57.      Secondly, I would observe that the use of the word ‘other’ in Article 6(1) of that directive indicates an intention on the part of the EU legislature not to subject the establishment of such ‘other authorities’ to a numerus clausus. The authorities referred to in the third subparagraph of Article 6(1), namely the police, border guards, immigration authorities and personnel of detention facilities, are mentioned by way of example only.

58.      Thirdly, I do not consider that the legislature’s decision to use a broad expression such as ‘other authorities’ in order to cover a multiplicity of authorities can be regarded as referring solely to administrative authorities, as that expression does not prevent Article 6(1) of Directive 2013/32 from encompassing judicial authorities as well. I note, in that regard, that none of the language versions examined seem to indicate otherwise. (30) Accordingly, I do not consider that the wording of this provision provides any basis for the view that judicial authorities are excluded.

59.      Nevertheless, I must go on to consider whether or not the context of Article 6(1) of Directive 2013/32, and its objective and legislative history, support that interpretation.

(b)    The context and objective of Article 6(1) of Directive 2013/32

60.      In my view, the interpretation set out above is the only one capable of ensuring that the objective pursued by Directive 2013/32 is achieved. It is apparent from Article 1 of that directive, read in conjunction with recital 12 thereof, that its objective is to establish common procedures for granting and withdrawing international protection within the European Union.

61.      I note that the objective of Article 6(1) of Directive 2013/32 is to ensure that persons wishing to obtain the status of applicants for international protection have effective access to the procedure for examination, and that such access is as rapid and as straightforward as possible, by enabling them to formulate their applications, or in other words express their wish to make an application to the national authority with which they first come into contact, whichever national authority that may be, including, in particular, the authorities responsible for border control and immigration.

62.      That provision thus illustrates the general principle that access to the procedure should be rapid and straightforward. Such effective, straightforward and rapid access is to be ensured in a practical rather than a theoretical sense. Indeed, Article 6(2) of Directive 2013/32 provides that ‘Member States shall ensure that a person who has made an application for international protection has an effective opportunity to lodge it as soon as possible’. (31) Furthermore, it is apparent from recital 18 of that directive, in particular, that ‘it is in the interests of both Member States and applicants for international protection that a decision is made as soon as possible on applications for international protection, without prejudice to an adequate and complete examination being carried out’.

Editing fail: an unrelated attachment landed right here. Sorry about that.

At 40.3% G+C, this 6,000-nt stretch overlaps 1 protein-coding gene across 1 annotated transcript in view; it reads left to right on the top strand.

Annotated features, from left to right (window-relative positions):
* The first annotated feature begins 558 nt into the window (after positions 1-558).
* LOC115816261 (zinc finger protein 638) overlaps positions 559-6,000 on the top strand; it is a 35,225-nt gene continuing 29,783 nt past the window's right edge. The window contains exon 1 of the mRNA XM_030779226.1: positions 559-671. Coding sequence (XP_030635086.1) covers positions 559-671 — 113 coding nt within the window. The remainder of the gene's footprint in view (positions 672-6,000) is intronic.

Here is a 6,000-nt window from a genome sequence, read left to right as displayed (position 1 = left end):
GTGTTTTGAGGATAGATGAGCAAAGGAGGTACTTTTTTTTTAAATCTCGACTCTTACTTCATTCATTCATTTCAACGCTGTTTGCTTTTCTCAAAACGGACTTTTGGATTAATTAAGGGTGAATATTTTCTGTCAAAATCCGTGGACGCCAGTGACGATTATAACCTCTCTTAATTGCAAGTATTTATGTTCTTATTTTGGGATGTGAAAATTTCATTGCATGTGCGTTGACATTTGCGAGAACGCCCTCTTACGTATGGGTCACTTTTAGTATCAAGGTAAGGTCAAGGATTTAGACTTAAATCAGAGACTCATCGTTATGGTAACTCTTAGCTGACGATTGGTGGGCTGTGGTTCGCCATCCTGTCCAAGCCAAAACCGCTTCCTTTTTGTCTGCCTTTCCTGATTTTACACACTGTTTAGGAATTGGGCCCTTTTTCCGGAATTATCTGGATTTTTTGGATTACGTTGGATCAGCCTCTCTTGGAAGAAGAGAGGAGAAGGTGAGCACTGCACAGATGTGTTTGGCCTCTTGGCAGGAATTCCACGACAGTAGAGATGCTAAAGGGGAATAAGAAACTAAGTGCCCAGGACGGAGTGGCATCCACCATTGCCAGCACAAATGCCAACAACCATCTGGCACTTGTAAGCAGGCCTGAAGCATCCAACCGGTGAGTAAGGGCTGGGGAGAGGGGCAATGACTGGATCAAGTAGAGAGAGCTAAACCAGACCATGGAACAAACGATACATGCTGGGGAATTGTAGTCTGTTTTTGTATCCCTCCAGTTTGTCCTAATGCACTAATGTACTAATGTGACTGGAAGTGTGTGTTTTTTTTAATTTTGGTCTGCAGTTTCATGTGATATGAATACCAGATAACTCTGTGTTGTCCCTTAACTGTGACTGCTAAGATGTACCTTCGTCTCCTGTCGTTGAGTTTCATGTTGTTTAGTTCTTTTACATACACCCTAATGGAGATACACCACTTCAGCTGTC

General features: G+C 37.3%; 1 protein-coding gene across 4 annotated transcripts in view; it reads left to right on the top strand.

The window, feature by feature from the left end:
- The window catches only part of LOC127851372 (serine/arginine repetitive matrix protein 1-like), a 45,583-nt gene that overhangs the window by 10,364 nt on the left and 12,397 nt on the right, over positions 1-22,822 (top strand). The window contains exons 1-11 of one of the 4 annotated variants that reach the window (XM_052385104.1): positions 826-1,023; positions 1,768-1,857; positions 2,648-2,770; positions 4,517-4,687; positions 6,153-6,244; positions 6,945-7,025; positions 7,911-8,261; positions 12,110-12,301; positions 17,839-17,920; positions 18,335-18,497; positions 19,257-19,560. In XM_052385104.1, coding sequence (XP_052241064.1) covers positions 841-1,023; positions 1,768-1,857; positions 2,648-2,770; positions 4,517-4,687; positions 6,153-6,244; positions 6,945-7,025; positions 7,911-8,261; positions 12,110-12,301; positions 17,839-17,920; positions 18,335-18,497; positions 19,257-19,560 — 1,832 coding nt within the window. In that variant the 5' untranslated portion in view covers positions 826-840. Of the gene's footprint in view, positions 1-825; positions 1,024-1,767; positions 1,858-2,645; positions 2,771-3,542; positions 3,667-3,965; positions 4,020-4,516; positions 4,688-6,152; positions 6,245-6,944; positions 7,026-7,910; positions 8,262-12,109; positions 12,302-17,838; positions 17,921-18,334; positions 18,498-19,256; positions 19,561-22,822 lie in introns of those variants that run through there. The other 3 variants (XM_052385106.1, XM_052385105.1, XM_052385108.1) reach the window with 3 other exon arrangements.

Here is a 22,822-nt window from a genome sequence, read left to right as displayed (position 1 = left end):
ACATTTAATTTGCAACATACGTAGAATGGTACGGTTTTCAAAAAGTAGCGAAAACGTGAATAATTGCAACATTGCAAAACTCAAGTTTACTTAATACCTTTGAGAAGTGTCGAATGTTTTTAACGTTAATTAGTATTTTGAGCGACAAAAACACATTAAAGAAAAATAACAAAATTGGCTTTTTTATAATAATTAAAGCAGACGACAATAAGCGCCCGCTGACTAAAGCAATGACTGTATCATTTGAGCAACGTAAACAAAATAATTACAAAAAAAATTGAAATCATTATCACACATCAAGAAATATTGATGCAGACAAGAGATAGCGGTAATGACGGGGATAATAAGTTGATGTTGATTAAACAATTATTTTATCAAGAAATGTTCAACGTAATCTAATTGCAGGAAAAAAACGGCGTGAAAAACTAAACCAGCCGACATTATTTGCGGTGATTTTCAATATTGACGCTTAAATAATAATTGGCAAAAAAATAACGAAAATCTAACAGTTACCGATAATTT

63.      With that in mind, I cannot see how one can reasonably infer from Article 6(1) of Directive 2013/32 that judicial authorities are excluded from the scope of ‘other authorities … likely to receive applications for international protection’. Their exclusion seems to me to be all the more improbable for the fact that in the present case, as pointed out by the referring court, the authority in question is the only one to which a third-country national has the opportunity to make an application for international protection before being transferred to the removal centre. The referring court also observes that it is apparent from the record of the detention decision of 13 December 2019 that VL was not informed of his right to seek international protection. (32) It is important to emphasise that in any case — even if VL had been informed of that right at the point of detention — it would also have been necessary, in order to ensure effective access to the procedure, for him to be informed and to indicate his wish to seek such protection in the presence of an interpreter of a language he understood. It does not appear however, either from the order for reference or the file available to the Court, that he was. It thus seems to me that it is reasonable to ask whether VL understood the information he was given. In that regard, VL states in his response to the Court’s questions that the only interpreter present when he was detained was a French interpreter, and that he does not understand French. (33)